I did Dry Veganuary living in my parents’ house and it wasn’t as bad as you’d think
Sober vegan student locked out of Lancaster? Never heard of herbivore
‘What’s one thing that could make this situation just a little less bearable?’ I asked myself on the eve of lockdown no3. I hadn’t yet gone back to uni after the Christmas holidays, which made it even more upsetting to be sat in my parents’ living room listening to Boris prophesying the next few months of lockdown gloom. I had to accept the reality of my penultimate term of uni being spent in my family home, and I had to accept it quickly. Gone were the days of eating Lidl caterpillar cake out of a mug because I had no clean plates. Vanished were the evenings spent passionately debating tinder politics with my housemates. Elapsed were the blurry hungover mornings which melted into afternoons and migraines. As though a slogan for a catchy infomercial, the saying “stay at home, control the virus, save lives” had infiltrated my mind like an earworm. There was no way I was going back to uni.
They say before you die, you relive your whole life in seven seconds. It seems that before your social life dies, you decide to get rid of everything that brings you joy in seven seconds. So, in that moment of mental crisis, where Bojo, once again, stripped me of almost everything that brought me joy, I decided to finish the job for him. “I’m going vegan!” I declared out loud. “I don’t care what you say; I’m doing it. I should have done it ages ago. It’s time. I’ve decided it’s time!” No one was in the room, of course. That’s the thing about living with your parents; they don’t tend to always be near me and shuffling around in a slanket drinking pint glasses of milk like my housemates. I stared around the empty room. “Alright fine, you’ve convinced me. I’ll do dry January too.”
I read an article once, which said that cheese affects the brain like heroin. It does. I’ve gone through the withdrawal symptoms. Halloumi was responsible for at least fifty-five per cent of the dopamine I’ve felt since March. It’s been almost four weeks since my last hit, approx 28 days clean now. Jokes aside, not having a cascading pile of mozzarella on my pasta was tough at first, but knowing the health benefits of cutting it down pushed me onwards. Now, I really don’t miss it. And it didn’t take me long to get out of the habit. Two weeks in and I didn’t even feel like I was missing much as I chowed down on my vegan spag bol.
My energy increased
This one really surprised me. I had never been a huge meat eater, so I didn’t feel going vegan would affect my mood. But after about a week and a half of cutting out animal products, my dissertation induced brain fog cleared. I had more energy; I was naturally finding myself waking up before six am (which is crazy I know, who am I?) Thousands more words were getting written, I was managing to go on a two-hour lockdown dog walk every day, I was even consistently working out for an hour every evening. My 5k time increased, and I was running so much faster, feeling so much less tired. This was insane. Before this month, I had really convinced myself that feeling exhausted was just part of my personality, and something I would have to live with forever. But hey ho, turns out plant power is real. Who knew? (cheeky disclaimer: this was just my experience! I am fully aware that this is a response to eating nutritiously, which could be done by keeping animal products in my diet. If you want to go vegan, make sure to do your own research to find out what works best for you.)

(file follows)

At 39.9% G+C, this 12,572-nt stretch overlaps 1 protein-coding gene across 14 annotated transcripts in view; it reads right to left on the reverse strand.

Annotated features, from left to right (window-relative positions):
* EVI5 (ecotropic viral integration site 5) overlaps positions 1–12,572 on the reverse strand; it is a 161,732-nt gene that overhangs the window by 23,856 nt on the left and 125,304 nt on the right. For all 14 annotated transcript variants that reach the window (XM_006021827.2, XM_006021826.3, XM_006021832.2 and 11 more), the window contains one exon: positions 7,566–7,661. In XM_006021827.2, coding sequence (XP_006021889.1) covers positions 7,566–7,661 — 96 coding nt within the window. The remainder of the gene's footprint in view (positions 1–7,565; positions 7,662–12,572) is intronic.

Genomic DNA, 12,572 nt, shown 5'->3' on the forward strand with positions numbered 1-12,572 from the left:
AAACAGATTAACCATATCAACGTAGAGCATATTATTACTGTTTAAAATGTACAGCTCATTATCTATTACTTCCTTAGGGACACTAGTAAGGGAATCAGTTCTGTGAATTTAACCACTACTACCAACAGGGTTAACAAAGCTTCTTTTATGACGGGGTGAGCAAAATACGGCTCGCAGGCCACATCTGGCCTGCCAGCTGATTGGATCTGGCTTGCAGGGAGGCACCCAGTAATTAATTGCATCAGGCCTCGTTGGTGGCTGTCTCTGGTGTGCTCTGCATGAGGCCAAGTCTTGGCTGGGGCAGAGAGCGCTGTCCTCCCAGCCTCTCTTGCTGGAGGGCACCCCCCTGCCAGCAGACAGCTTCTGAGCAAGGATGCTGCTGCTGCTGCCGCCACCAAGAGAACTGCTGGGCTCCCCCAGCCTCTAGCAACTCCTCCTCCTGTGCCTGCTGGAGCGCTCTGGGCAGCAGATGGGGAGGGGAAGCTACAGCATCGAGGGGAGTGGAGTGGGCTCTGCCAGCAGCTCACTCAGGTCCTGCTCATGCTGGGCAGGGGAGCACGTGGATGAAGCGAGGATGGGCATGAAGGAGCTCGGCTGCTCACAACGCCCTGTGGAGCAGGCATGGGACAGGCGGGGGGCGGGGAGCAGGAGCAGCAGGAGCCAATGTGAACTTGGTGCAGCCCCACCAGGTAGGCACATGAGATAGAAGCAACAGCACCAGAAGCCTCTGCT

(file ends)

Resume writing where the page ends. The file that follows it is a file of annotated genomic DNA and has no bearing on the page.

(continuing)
BEANS BEANS BEANS
Okay, so when I couldn’t lean on meat to bulk up a meal, I had to turn to an alternative. And I found that alternative in the plant protein-filled majesty of legumes. I piled my plate full of beans of all kinds, taking the concept of volume eating probably a bit far. Kidney bean curries, chilli con lentils, chickpea stir-fry, black bean salads. And lowkey, it was fun. Like I’m not even joking. My inner child was cringing at me piling kidney beans into my wok because “ewwwww kidney beans are grosssss!” But it turns out they’re not. And they’re amazing for you. Win-win.
Protein shakes became part of my daily routine
Pea protein shakes became part of my daily routine. That strangely dull and bitter taste of synthetic vanilla took a long time to get used to, but at least I didn’t lack protein in my new diet void of chicken and eggs (aka the foods made out to be the absolute pinnacle of protein). To make it more palatable, I started to mix the protein into pancakes or oatmeal for my breakfast before a workout, and it wasn’t too shabby. Properly recommend. It turns out you really don’t need to cut out your fave meals when you go vegan.
My parents don’t drink much anyway, so Saturday nights were never gonna be spent playing Ring of Fire on the living room floor and downing a king’s cup of Echo Falls, cheap vodka, and Dark Fruits. But something about not even being able to have a nice cold refreshing pint if I fancied one was a bit tragic. Drinking culture has pretty much died since Covid began, so luckily I never had to experience a pub or club sober, but I’m definitely up for giving it a try in the future. Besides, tonic tastes nice without the gin, and I haven’t traded a whole day for a hangover in what feels like forever.
Dry Veganuary, during a pandemic, sounds like hell. I thought I was getting myself into some of the most difficult weeks of lockdown so far. But it was actually an excellent way for me to focus on something other than the dystopia that is going on outside my window. Eating good foods, avoiding alcohol and keeping active has proved one of the best ways to deal with covid as a student locked down away from my uni mates. I wish I’d started sooner to be honest.